In many ways, the BMA exists as the archetypal “union for a union’s sake”, whose material and functional interest is largely self-intuitive. The preservation of the union as an entity is an end in itself.

Addressing conflict in a manner consistent with corporate and business frameworks, there remains at all times overarching emphasis on stability (“the BMA is the only union for doctors”), controlled compromise (“this is the best deal we can get”) and appeasement to “greater” interests (“think of the patients”). These are reiterated even when diametrically opposed to its own members or irrelevant to the trade dispute.

With great chutzpah, the BMA often moves from one impasse to the next, framing defeats as somehow in the interests of the membership. Channels of communication between hierarchy and members remain opaque, allowing decisions such as revocation of the democratic mandate for industrial action to be made with frightening informality.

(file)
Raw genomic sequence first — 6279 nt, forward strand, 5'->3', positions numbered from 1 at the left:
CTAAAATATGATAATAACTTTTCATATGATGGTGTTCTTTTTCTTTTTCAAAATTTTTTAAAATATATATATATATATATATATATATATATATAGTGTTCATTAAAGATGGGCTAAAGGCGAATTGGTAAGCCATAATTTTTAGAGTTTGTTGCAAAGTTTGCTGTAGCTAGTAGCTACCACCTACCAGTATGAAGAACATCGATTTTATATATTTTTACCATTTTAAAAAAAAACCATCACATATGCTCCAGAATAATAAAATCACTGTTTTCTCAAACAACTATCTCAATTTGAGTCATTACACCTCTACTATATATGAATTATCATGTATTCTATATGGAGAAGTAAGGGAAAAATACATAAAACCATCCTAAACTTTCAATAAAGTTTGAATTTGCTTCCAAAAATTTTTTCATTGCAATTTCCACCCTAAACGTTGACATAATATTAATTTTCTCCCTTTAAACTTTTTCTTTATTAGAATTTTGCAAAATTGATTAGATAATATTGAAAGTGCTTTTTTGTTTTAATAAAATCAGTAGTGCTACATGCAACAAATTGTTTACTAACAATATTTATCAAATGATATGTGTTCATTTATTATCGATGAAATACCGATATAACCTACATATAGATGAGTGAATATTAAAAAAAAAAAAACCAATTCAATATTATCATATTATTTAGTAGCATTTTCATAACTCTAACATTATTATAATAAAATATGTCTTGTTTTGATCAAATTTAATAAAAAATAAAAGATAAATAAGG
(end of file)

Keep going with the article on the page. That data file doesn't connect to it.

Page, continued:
Pointedly, although the BMA often appears to be doing nothing, the hierarchy is in fact continually defining the scope of choice available to members – silence equals facilitation and de facto acceptance of imposition. You don’t get a sense of cumulative unionism ready to inspire its members towards a swift and decisive victory.

The BMA has woefully wasted the potential for direct action. It has encouraged a passive and pessimistic malaise among its remaining membership and presided over the most spectacular failure of union representation in a generation.

Ahmed Wakas Khan is a junior doctor, freelance journalist and editorials lead at The Platform. He tweets @SireAhmed.